The Telegraph
Sunday , November 25 , 2012
Since 1st March, 1999
CIMA Gallary

Kejriwal, Congress in name spat

Nov. 24: Even the name of Arvind Kejriwal’s new political party, which he announced today, set off a verbal battle with the Congress.

The party will be called the “Aam Aadmi Party” (Aap), the activist said in Delhi, immediately drawing charges of plagiarism from the Congress.

“The aam aadmi (common man) has been synonymous with the Congress,” Union minister Manish Tewari said in Chandigarh.

“Nobody can either hijack or skyjack or bicycle-jack the intrinsic relationship between the Congress and the people of this country.”

Kejriwal shot back that the Congress may have hijacked the word but could not hijack the common man.

The new party plans to fight its first election in Delhi, where Assembly polls are due in end-2013. Kejriwal will hold its highest post of national convener.

Kejriwal had earlier promised to announce the new party’s name on November 26, the day India adopted its Constitution. The party will now hold its first public meeting at Jantar Mantar on that day.

“The Aam Aadmi Party aims to restore power to the people, so as to realise the promise of swaraj (self-rule) enshrined in our (Indian) Constitution,” Kejriwal said.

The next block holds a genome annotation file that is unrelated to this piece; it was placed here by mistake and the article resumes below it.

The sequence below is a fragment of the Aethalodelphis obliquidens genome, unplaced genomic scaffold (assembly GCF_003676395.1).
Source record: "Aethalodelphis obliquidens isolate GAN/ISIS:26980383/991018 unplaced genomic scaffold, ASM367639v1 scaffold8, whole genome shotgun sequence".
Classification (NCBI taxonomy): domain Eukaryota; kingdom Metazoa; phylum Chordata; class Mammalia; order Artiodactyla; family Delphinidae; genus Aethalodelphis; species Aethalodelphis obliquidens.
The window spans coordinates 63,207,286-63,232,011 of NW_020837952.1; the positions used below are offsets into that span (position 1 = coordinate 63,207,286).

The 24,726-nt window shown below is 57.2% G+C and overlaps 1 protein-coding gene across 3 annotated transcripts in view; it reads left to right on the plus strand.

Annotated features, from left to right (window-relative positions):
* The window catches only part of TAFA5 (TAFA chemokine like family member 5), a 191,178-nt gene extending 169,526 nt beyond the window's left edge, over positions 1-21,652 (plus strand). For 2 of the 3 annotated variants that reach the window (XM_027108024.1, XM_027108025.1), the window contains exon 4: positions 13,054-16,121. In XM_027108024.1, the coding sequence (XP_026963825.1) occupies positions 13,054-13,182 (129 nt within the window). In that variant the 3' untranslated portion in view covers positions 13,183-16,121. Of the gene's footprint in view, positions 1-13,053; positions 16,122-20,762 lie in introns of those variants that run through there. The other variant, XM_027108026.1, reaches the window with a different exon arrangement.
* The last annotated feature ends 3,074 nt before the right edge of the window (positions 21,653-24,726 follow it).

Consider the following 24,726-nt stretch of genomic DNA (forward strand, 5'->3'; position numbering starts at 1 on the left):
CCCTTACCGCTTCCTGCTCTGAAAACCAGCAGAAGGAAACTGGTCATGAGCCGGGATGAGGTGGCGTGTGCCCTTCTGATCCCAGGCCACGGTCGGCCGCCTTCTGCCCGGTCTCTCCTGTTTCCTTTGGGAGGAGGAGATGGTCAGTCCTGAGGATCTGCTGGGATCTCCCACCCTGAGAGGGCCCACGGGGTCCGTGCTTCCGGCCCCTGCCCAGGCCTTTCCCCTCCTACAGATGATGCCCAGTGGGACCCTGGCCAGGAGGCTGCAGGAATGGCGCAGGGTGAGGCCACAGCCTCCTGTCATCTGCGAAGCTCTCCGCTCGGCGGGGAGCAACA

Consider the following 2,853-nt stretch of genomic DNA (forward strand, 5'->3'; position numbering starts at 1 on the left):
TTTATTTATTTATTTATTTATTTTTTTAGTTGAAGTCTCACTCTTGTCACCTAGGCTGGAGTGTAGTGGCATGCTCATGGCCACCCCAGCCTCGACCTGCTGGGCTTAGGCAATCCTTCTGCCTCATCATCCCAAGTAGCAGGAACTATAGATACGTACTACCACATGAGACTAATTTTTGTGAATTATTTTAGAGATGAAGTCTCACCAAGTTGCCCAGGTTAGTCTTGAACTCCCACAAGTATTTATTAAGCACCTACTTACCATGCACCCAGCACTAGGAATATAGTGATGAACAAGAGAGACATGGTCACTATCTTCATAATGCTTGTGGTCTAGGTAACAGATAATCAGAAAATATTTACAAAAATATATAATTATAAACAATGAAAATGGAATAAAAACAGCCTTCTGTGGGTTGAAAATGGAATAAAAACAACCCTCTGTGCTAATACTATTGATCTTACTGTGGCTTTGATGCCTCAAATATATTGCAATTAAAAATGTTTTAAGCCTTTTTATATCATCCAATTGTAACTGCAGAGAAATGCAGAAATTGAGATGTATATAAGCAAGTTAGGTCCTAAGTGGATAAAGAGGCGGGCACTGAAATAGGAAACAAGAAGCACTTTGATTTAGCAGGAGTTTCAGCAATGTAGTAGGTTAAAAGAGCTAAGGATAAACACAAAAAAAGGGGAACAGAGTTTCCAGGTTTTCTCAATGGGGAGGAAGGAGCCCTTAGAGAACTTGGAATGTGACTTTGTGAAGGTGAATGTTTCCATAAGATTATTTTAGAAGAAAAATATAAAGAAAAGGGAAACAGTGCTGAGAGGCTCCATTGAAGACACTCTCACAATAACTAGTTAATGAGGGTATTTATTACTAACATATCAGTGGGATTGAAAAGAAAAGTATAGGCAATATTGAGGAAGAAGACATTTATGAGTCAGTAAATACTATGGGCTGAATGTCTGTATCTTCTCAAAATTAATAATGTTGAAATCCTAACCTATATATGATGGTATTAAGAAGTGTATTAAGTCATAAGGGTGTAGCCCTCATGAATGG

“The aam aadmi will now contest elections; the aam aadmi will vote and the aam aadmi sit in Parliament.”

He said: “The panchayats have become corrupt and are therefore being kept out of our scheme of decision-making from below. We want the gram sabhas, and mohalla sabhas in cities, to be involved in lawmaking except for major issues such as foreign policy and external security.”

Kejriwal said the party envisaged referendums as a way of decision-making, which would be as effective as it has been in small countries such as Switzerland, as India could be subdivided into several small Switzerlands for the sake of referendums. He also backed the right to recall.

“We want to bring in a legal system where people will get justice without having to spend money,” he said.

The party today formed a national council of 320 members and a 23-member national executive. Both will be expanded later. Kejriwal said only one member from a family can get a berth in the state executives or national executive, and relatives will not be fielded in elections.

That the new party will be as centralised as any other is evident with its constitution stating: “The national executive alone shall have the power and authority to interpret this constitution and the regulations framed there-under. The decision of the national executive in respect of above shall be final and binding unless it is overturned by the national council in its next meeting.”

Tewari said the addition of one more political party to the existing 1,453 registered with the poll panel would strengthen India’s democratic fabric.

“If a person or group of people have decided to float a political party, it is their right,” he said. “The more the merrier.”